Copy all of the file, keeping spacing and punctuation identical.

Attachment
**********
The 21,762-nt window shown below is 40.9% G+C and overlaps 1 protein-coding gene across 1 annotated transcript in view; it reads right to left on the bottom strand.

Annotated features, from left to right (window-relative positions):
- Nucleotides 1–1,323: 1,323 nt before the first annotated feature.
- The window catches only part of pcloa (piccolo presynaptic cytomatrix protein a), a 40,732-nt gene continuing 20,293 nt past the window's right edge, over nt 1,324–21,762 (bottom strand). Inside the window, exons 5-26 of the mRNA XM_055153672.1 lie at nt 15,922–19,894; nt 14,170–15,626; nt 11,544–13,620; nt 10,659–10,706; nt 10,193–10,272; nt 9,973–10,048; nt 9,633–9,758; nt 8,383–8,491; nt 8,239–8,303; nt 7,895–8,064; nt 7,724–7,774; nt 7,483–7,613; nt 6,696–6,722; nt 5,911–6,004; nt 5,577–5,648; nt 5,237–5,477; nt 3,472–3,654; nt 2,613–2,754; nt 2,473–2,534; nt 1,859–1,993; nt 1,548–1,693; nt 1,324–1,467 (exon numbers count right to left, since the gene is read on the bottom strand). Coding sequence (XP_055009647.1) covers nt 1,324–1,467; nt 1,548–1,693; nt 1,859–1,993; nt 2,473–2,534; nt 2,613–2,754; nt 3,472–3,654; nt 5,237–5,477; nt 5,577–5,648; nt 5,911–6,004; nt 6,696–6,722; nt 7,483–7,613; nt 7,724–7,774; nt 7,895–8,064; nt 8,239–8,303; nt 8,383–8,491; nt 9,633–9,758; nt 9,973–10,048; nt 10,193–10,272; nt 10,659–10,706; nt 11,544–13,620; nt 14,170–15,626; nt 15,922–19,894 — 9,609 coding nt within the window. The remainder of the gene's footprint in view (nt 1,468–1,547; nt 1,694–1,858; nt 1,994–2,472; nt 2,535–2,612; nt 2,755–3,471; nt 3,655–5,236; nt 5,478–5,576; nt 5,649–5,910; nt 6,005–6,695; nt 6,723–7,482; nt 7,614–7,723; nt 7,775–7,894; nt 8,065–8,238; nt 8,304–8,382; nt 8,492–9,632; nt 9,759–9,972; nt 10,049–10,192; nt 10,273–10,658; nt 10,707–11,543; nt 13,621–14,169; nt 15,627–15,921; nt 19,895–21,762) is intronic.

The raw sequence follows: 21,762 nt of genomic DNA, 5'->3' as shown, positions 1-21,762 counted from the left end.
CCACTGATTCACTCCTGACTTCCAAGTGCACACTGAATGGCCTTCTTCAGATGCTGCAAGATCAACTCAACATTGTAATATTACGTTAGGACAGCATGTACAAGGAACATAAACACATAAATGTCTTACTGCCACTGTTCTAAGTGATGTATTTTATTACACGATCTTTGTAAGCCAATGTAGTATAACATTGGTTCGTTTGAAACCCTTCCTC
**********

The 21,762-nt window shown below is 40.9% G+C and overlaps 1 protein-coding gene across 1 annotated transcript in view; it reads right to left on the bottom strand.

Annotated features, from left to right (window-relative positions):
- Nucleotides 1–1,323: 1,323 nt before the first annotated feature.
- The window catches only part of pcloa (piccolo presynaptic cytomatrix protein a), a 40,732-nt gene continuing 20,293 nt past the window's right edge, over nt 1,324–21,762 (bottom strand). Inside the window, exons 5-26 of the mRNA XM_055153672.1 lie at nt 15,922–19,894; nt 14,170–15,626; nt 11,544–13,620; nt 10,659–10,706; nt 10,193–10,272; nt 9,973–10,048; nt 9,633–9,758; nt 8,383–8,491; nt 8,239–8,303; nt 7,895–8,064; nt 7,724–7,774; nt 7,483–7,613; nt 6,696–6,722; nt 5,911–6,004; nt 5,577–5,648; nt 5,237–5,477; nt 3,472–3,654; nt 2,613–2,754; nt 2,473–2,534; nt 1,859–1,993; nt 1,548–1,693; nt 1,324–1,467 (exon numbers count right to left, since the gene is read on the bottom strand). Coding sequence (XP_055009647.1) covers nt 1,324–1,467; nt 1,548–1,693; nt 1,859–1,993; nt 2,473–2,534; nt 2,613–2,754; nt 3,472–3,654; nt 5,237–5,477; nt 5,577–5,648; nt 5,911–6,004; nt 6,696–6,722; nt 7,483–7,613; nt 7,724–7,774; nt 7,895–8,064; nt 8,239–8,303; nt 8,383–8,491; nt 9,633–9,758; nt 9,973–10,048; nt 10,193–10,272; nt 10,659–10,706; nt 11,544–13,620; nt 14,170–15,626; nt 15,922–19,894 — 9,609 coding nt within the window. The remainder of the gene's footprint in view (nt 1,468–1,547; nt 1,694–1,858; nt 1,994–2,472; nt 2,535–2,612; nt 2,755–3,471; nt 3,655–5,236; nt 5,478–5,576; nt 5,649–5,910; nt 6,005–6,695; nt 6,723–7,482; nt 7,614–7,723; nt 7,775–7,894; nt 8,065–8,238; nt 8,304–8,382; nt 8,492–9,632; nt 9,759–9,972; nt 10,049–10,192; nt 10,273–10,658; nt 10,707–11,543; nt 13,621–14,169; nt 15,627–15,921; nt 19,895–21,762) is intronic.

The raw sequence follows: 21,762 nt of genomic DNA, 5'->3' as shown, positions 1-21,762 counted from the left end.
CCACTGATTCACTCCTGACTTCCAAGTGCACACTGAATGGCCTTCTTCAGATGCTGCAAGATCAACTCAACATTGTAATATTACGTTAGGACAGCATGTACAAGGAACATAAACACATAAATGTCTTACTGCCACTGTTCTAAGTGATGTATTTTATTACACGATCTTTGTAAGCCAATGTAGTATAACATTGGTTCGTTTGAAACCCTTCCTC